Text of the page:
How Do You Know a Car Loan
is Right for You?
So you’re looking for a “sick whip. Maybe you’re trying to attract a new ladyfriend. But before you sign on the dotted line, while the salesman curls his handlebar mustache, let’s think this through, shall we?
Do you want a new model?
If the answer is “yes”, great. I’m going to save a life today. Don’t EVER take out a loan for a brand new car. It depreciates very quickly, really, as soon as you take it off the lot. You will end up paying more for your vehicle than it’s worth in the long run. You’ll be driving around an $11,000 car, that once had a sticker price of $25,000, which you eventually pay $27,000 for. It’s not a good situation to be in.
You are much better off looking around for a used car that is good quality. These won’t depreciate nearly as fast. But try to remember that cars do depreciate as time goes on. So by taking out a loan you are almost always going to be losing money to some extent.
Do you have good credit?
Okay, so you’ve decided you want to buy a top quality used car to get the most bang for your buck. You’ve done plenty of shopping around, and you’ve found a great deal. Now it’s time to take a look at that credit score.
If you have good credit, you can good a lower interest rate. That’s a good thing. Make sure you know your credit score is going in. Especially if you’re going to a dealer. Most people think they have worse credit than they do. Dealerships know this.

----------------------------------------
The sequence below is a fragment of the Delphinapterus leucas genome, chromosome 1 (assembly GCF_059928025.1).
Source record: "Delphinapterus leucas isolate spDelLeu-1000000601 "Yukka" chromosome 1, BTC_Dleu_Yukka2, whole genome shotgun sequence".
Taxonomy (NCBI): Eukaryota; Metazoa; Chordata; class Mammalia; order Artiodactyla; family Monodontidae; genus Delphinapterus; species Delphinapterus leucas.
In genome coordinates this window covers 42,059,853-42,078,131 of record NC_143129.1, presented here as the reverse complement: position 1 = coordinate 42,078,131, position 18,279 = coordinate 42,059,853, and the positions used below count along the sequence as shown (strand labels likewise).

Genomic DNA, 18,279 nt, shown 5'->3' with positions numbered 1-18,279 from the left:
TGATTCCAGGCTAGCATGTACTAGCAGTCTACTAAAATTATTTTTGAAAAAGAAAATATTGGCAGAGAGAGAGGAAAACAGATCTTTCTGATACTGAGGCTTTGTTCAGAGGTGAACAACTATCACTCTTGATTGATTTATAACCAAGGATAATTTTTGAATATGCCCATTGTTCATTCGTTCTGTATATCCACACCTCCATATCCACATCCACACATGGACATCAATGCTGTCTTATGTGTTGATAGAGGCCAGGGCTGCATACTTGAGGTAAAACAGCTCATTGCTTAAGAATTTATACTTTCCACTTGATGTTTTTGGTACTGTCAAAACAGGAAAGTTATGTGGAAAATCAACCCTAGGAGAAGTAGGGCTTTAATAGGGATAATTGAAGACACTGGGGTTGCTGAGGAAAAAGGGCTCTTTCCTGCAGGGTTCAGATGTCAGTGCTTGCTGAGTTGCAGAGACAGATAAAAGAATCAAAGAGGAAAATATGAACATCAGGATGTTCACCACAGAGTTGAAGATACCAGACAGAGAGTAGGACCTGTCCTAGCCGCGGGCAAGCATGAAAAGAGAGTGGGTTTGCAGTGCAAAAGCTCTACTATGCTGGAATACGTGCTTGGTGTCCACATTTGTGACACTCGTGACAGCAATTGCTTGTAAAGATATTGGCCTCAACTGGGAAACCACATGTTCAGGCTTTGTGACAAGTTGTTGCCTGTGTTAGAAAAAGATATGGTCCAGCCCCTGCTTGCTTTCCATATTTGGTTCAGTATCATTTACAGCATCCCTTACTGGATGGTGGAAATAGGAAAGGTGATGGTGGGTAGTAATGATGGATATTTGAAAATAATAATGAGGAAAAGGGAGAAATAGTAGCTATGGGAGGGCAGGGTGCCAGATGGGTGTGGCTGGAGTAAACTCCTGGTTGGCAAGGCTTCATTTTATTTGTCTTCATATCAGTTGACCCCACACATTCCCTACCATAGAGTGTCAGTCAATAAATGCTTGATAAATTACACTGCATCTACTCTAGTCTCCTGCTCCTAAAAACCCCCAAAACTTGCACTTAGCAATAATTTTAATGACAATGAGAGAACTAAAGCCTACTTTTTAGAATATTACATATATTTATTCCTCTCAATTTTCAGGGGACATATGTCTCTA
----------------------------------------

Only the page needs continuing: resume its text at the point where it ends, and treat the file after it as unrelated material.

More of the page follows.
Can you afford the vehicle?
Of course, you can afford the vehicle. It’s only four hundred bucks a month. But how does the long run look? Make sure you understand the length of time you will be paying off this loan and the amount of money it will cost you.
Many dealerships won’t make you pay a down payment if you have good credit. Tempting right? But make sure you can pay at least 20 percent. This will lower the amount of time you’ll be paying, lower your interest rate, and it will also help you avoid a situation where you owe more money than your car is worth.
Do you need the car?
If you don’t have a car to get to a job. And you want to buy a good quality, reasonably priced used car, but don’t have the money to buy it outright. Additionally you are diligent with your finances and have good credit. Congratulations I would say you are the best candidate for a car loan. Just make sure you shop around to find the best car, and the best financing options.
- Try to keep the duration of the loan shorter. This will entail higher monthly payments but lower interest rates.
- Pay for taxes, fees and “extras”, those dealerships would be happy to roll into your financing, with cash. If you can pay for these things up front it will save you from paying interesting them later.
- A good strategy is to go to your bank or credit union and research their finance options. And then show them to the dealer and ask them to beat it or make a comparative price.